It’s All About the Maps
The Sustainable Development Goals (SDGs) set out big goals and targets—and countries are making real progress in some cases. Under five mortality has reduced by 58% in under 20 years. New drugs and vaccines are continuously coming to market. Some diseases, like polio and guinea worm, are nearing elimination.
Even still, large gaps remain. Every day, 3,000 children die from malaria. About 100,000 children die from HIV-related causes each year. These are diseases that are entirely preventable and treatable. Malaria is controlled with mosquito bed nets, antimalarial treatment courses, and insecticides. Antiretroviral treatments are making it possible for people living with HIV to live a long, healthy life.
If solutions exist, then why do we continue to see such levels of morbidity and mortality in the developing world? Too often it comes down to a lack of the right tools in the right place and at the right time. In seventeen malaria endemic countries in Africa, for example, indoor residual spraying (IRS) is used at a cost of hundreds of millions of dollars per year to kill mosquito vectors of malaria. In many cases, this tool is not achieving its full potential of reducing malaria, in part because it is not distributed to obtain a high enough true coverage. The World Health Organization tells us that IRS must be applied to at least 85% of a community in order to reach “true” coverage. Given the costs and the lack of enough resources to go around, the impact of this intervention sways further away from optimally saving lives from malaria.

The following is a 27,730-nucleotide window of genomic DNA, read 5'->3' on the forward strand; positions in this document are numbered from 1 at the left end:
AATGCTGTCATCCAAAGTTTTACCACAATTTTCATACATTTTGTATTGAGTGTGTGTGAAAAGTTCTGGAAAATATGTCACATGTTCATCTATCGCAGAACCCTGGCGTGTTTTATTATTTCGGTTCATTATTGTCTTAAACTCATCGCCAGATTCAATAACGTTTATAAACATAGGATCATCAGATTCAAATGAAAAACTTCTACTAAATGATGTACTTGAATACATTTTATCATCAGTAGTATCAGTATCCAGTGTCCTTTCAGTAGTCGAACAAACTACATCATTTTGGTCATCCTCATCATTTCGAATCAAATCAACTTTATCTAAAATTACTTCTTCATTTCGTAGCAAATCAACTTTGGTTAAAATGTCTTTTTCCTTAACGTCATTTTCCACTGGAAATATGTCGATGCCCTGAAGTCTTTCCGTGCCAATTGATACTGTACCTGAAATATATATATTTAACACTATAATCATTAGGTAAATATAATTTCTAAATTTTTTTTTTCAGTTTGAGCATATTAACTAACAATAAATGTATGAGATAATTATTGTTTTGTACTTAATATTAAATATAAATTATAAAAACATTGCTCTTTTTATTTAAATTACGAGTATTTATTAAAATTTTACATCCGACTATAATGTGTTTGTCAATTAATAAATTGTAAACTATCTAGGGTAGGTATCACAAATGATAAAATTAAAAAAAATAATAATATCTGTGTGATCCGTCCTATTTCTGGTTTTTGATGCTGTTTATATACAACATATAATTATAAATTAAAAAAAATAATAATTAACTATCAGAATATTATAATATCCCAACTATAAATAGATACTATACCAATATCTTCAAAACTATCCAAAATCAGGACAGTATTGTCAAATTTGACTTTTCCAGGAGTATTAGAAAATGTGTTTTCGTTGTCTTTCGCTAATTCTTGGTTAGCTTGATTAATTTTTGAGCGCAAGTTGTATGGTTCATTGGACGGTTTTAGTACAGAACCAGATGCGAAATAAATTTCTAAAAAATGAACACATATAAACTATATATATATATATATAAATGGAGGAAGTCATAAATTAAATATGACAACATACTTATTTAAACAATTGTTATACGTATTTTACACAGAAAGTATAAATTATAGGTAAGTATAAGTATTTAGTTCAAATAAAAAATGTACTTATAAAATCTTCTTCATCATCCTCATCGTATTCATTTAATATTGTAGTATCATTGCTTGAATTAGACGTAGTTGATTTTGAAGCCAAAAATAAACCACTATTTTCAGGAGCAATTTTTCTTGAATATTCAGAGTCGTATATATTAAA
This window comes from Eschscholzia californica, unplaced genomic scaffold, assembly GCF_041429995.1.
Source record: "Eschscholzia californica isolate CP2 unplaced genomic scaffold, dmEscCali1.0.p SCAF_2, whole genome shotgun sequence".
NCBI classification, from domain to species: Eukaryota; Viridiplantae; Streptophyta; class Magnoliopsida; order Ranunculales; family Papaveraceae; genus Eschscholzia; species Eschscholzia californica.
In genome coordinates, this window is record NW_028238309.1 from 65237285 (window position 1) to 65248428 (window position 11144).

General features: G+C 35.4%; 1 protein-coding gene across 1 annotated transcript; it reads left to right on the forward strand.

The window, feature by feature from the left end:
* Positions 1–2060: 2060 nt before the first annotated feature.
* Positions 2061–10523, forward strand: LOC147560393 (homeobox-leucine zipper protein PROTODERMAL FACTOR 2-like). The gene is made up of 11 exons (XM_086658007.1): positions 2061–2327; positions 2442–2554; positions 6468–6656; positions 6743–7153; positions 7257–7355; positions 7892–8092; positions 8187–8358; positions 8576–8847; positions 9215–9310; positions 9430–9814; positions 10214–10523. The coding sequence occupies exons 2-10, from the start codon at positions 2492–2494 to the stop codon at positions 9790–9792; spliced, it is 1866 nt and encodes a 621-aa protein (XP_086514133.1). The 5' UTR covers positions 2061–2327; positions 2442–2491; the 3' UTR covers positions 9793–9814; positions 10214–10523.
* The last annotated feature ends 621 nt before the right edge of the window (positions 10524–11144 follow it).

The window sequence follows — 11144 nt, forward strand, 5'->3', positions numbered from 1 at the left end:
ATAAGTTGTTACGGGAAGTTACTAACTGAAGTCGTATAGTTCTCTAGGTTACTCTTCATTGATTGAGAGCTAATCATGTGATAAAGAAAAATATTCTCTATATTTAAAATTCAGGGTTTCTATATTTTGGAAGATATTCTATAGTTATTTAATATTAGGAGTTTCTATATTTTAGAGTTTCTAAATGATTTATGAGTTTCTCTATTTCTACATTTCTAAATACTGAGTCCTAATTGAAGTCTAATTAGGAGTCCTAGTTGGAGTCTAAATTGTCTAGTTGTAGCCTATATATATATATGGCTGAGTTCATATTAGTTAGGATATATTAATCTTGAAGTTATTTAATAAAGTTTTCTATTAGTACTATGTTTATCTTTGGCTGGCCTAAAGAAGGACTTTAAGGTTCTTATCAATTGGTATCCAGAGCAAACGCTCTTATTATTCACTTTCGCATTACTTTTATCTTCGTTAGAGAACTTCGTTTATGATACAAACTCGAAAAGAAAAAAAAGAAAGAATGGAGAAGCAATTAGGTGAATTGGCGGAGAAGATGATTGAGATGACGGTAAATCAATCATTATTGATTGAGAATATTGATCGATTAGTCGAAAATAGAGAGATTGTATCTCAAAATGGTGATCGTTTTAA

Finding a better way
Akros (Zambia-based) and Ona (Kenya-based) have worked together to tackle the problem of low intervention coverage by using satellite maps and in-field technology to locate each individual house within a rural community. When field teams apply household interventions like IRS, teams can see, in real-time, the true coverage results they are achieving. Changing up strategies and supporting smart-planning to ensure interventions are applied to all houses that need them—even those in Africa’s rural bush that cannot be seen from the road . This type of geo-targeting and spatial intelligence is what is going to change the face of public health and navigate interventions toward people who really need them.
We are using maps in new ways to get important health services distributed at high coverage rates—essentially putting maps in the hands of health workers that had previously been operating in the “dark” with no addresses, paper, or digital maps in extremely rural environments. Now, with this birds-eye view of structures in an area, community health workers know which houses need to be reached with important life-saving interventions. This map-based approach provides navigation tools to even the most remote houses, and creates the ability to record data against each house where services are offered. The end result is specifically targeting services to the areas that need them most.
Using geo-smart methods to understand where people live in rural contexts will facilitate the provision of tools to get lifesaving interventions to those people in need. Imagine what effect precision interventions will have on accelerating the progress of the SDGs. Imagine the possibilities.